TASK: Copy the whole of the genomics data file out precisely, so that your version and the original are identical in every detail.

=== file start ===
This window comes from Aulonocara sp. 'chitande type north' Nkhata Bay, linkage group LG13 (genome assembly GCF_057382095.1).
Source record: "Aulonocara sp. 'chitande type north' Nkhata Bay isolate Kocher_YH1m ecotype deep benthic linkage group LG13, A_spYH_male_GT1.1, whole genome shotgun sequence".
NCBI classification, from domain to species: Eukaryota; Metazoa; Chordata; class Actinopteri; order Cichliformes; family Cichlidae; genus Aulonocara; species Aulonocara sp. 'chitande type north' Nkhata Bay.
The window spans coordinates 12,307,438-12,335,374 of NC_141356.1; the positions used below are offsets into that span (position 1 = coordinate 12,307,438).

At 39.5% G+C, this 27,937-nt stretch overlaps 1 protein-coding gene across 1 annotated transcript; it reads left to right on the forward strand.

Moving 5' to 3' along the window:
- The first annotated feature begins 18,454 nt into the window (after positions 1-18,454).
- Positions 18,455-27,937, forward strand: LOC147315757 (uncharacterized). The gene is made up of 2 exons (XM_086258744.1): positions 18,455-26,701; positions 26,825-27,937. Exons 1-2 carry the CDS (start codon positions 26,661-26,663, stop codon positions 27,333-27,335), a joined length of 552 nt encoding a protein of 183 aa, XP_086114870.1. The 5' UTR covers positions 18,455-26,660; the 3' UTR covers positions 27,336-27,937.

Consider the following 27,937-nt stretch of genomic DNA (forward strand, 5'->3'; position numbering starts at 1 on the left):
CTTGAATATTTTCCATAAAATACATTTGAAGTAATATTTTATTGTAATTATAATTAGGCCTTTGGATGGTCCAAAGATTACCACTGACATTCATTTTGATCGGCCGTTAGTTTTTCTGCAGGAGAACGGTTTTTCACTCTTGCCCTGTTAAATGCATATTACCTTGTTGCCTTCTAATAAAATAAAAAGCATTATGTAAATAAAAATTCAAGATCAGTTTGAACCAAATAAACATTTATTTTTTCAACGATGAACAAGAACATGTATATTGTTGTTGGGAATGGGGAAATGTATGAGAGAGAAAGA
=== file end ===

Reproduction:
This window comes from Aulonocara sp. 'chitande type north' Nkhata Bay, linkage group LG13 (genome assembly GCF_057382095.1).
Source record: "Aulonocara sp. 'chitande type north' Nkhata Bay isolate Kocher_YH1m ecotype deep benthic linkage group LG13, A_spYH_male_GT1.1, whole genome shotgun sequence".
NCBI classification, from domain to species: Eukaryota; Metazoa; Chordata; class Actinopteri; order Cichliformes; family Cichlidae; genus Aulonocara; species Aulonocara sp. 'chitande type north' Nkhata Bay.
The window spans coordinates 12,307,438-12,335,374 of NC_141356.1; the positions used below are offsets into that span (position 1 = coordinate 12,307,438).

At 39.5% G+C, this 27,937-nt stretch overlaps 1 protein-coding gene across 1 annotated transcript; it reads left to right on the forward strand.

Moving 5' to 3' along the window:
- The first annotated feature begins 18,454 nt into the window (after positions 1-18,454).
- Positions 18,455-27,937, forward strand: LOC147315757 (uncharacterized). The gene is made up of 2 exons (XM_086258744.1): positions 18,455-26,701; positions 26,825-27,937. Exons 1-2 carry the CDS (start codon positions 26,661-26,663, stop codon positions 27,333-27,335), a joined length of 552 nt encoding a protein of 183 aa, XP_086114870.1. The 5' UTR covers positions 18,455-26,660; the 3' UTR covers positions 27,336-27,937.

Consider the following 27,937-nt stretch of genomic DNA (forward strand, 5'->3'; position numbering starts at 1 on the left):
CTTGAATATTTTCCATAAAATACATTTGAAGTAATATTTTATTGTAATTATAATTAGGCCTTTGGATGGTCCAAAGATTACCACTGACATTCATTTTGATCGGCCGTTAGTTTTTCTGCAGGAGAACGGTTTTTCACTCTTGCCCTGTTAAATGCATATTACCTTGTTGCCTTCTAATAAAATAAAAAGCATTATGTAAATAAAAATTCAAGATCAGTTTGAACCAAATAAACATTTATTTTTTCAACGATGAACAAGAACATGTATATTGTTGTTGGGAATGGGGAAATGTATGAGAGAGAAAGA